|Conservation status||Has disappeared from some former nesting areas, especially in South and Midwest. Still widespread and common.|
|Habitat||Woods; trunks, limbs of trees. Breeds in mature or second-growth forests, deciduous and mixed. Often in woods on dry, rocky hillsides and ravines. Also nests in dry portions of wooded swamps. In migration, seen most often on trunks and low branches of trees within woodlands and thickets. In winter in the tropics, found in trees from sea level to high in the mountains.|
Adapted to creeping along limbs and on tree trunks to feed. Switches body from side to side at each hop while foraging. In early spring, takes dormant insects from tree trunks and branches. Sometimes flies out after flying insects.
5, sometimes 4, rarely 6. Creamy white, flecked with brown at large end. Incubated by female only, 10-12 days. Commonly parasitized by cowbirds. Young: Fed by both parents. Leave the nest 8-12 days after hatching, before they are able to fly well.
Fed by both parents. Leave the nest 8-12 days after hatching, before they are able to fly well.
Insects. Feeds on a wide variety of caterpillars (including those of gypsy moths), beetles (including bark beetles, click beetles, and wood borers), ants, flies, bugs, leafhoppers, aphids, and other insects; also spiders and daddy longlegs.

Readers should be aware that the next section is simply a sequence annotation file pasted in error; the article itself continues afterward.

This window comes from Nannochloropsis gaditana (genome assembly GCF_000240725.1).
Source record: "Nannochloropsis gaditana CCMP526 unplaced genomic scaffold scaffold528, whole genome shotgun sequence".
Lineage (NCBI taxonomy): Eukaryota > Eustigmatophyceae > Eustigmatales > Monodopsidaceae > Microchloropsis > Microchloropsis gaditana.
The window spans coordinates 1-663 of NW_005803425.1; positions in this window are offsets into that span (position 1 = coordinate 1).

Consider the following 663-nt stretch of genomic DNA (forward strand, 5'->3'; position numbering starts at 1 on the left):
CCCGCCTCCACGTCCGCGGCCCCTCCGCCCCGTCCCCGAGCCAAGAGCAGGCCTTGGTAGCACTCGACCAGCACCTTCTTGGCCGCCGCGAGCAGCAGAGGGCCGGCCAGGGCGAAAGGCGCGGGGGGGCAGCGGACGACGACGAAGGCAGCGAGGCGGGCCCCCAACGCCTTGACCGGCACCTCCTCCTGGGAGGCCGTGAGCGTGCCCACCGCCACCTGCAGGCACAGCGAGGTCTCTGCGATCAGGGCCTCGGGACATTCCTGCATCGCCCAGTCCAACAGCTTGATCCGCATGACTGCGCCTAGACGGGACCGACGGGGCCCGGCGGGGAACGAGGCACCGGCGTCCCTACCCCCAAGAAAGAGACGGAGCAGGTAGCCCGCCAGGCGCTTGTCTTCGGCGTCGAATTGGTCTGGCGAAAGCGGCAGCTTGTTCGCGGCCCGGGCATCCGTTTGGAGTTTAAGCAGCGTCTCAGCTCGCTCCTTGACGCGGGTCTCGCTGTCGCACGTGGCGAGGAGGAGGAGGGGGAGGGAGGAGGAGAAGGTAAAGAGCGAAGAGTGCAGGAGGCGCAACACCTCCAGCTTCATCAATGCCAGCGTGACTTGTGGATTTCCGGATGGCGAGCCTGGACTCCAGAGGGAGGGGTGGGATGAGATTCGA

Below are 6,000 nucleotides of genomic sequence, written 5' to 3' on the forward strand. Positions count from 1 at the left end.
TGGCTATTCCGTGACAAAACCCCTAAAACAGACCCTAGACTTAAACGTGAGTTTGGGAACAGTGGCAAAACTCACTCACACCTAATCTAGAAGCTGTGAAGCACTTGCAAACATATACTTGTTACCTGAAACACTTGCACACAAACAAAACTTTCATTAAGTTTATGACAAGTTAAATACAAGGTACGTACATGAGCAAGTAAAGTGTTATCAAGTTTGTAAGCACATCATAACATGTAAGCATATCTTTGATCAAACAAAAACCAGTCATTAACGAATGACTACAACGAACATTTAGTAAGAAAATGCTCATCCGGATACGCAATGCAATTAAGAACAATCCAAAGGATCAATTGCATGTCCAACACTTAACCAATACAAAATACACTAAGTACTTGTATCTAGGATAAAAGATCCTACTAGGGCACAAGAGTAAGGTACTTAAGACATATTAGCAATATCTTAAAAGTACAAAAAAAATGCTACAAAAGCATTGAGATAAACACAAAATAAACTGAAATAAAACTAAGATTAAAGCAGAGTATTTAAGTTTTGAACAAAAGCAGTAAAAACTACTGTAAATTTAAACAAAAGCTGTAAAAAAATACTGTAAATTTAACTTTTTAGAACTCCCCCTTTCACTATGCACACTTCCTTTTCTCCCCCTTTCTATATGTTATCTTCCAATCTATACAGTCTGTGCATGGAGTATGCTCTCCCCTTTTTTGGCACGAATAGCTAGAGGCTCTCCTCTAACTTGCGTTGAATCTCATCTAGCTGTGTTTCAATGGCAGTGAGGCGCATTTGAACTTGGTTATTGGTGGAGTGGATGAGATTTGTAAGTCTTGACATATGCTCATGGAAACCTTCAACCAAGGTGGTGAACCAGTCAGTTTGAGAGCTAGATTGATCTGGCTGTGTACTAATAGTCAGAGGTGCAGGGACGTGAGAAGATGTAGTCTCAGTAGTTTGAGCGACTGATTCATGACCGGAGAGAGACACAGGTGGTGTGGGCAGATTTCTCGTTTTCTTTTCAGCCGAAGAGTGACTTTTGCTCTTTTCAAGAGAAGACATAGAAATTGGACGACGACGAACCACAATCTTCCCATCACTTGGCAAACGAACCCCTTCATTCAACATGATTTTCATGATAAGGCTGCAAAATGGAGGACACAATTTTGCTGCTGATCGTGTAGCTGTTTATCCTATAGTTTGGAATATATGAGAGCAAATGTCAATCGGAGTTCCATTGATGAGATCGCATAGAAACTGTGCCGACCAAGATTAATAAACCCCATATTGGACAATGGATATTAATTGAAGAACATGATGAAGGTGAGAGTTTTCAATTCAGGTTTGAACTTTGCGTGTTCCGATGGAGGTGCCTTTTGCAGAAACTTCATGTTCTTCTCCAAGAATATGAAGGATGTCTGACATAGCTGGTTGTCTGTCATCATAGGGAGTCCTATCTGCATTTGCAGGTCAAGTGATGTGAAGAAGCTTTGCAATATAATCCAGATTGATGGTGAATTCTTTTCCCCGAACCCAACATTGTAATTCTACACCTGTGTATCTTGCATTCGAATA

Males arrive on breeding grounds in late April, before the females. During courtship, male chases female, with much singing and fluttering. Nest: Placed on ground (or less than 2' up), under dead leaves or limbs, against a shrub, rock, log, or tree. Usually constructed in cavity at top of stump or in a depression in the ground. Open cup (built by female) made of leaves, coarse grass stems, bark strips, pine needles, rootlets; lined with fine grass or hair.
Illustration © David Allen Sibley.
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Text © Kenn Kaufman, adapted from
Lives of North American Birds
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Spring migration begins rather early; migration is spread over a lengthy period in both spring and fall. Strays may appear in the west at any season. Migrates mostly at night.
- All Seasons - Common
- All Seasons - Uncommon
- Breeding - Common
- Breeding - Uncommon
- Winter - Common
- Winter - Uncommon
- Migration - Common
- Migration - Uncommon
See a fully interactive migration map for this species on the Bird Migration Explorer.Learn more
Songs and CallsA thin, high-pitched, monotonous weesy-weesy-weesy-weesy, like a squeaky wheelbarrow.
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How Climate Change Will Reshape the Range of the Black-and-white Warbler
Audubon’s scientists have used 140 million bird observations and sophisticated climate models to project how climate change will affect this bird’s range in the future.
Zoom in to see how this species’s current range will shift, expand, and contract under increased global temperatures.
Climate threats facing the Black-and-white Warbler
Choose a temperature scenario below to see which threats will affect this species as warming increases. The same climate change-driven threats that put birds at risk will affect other wildlife and people, too.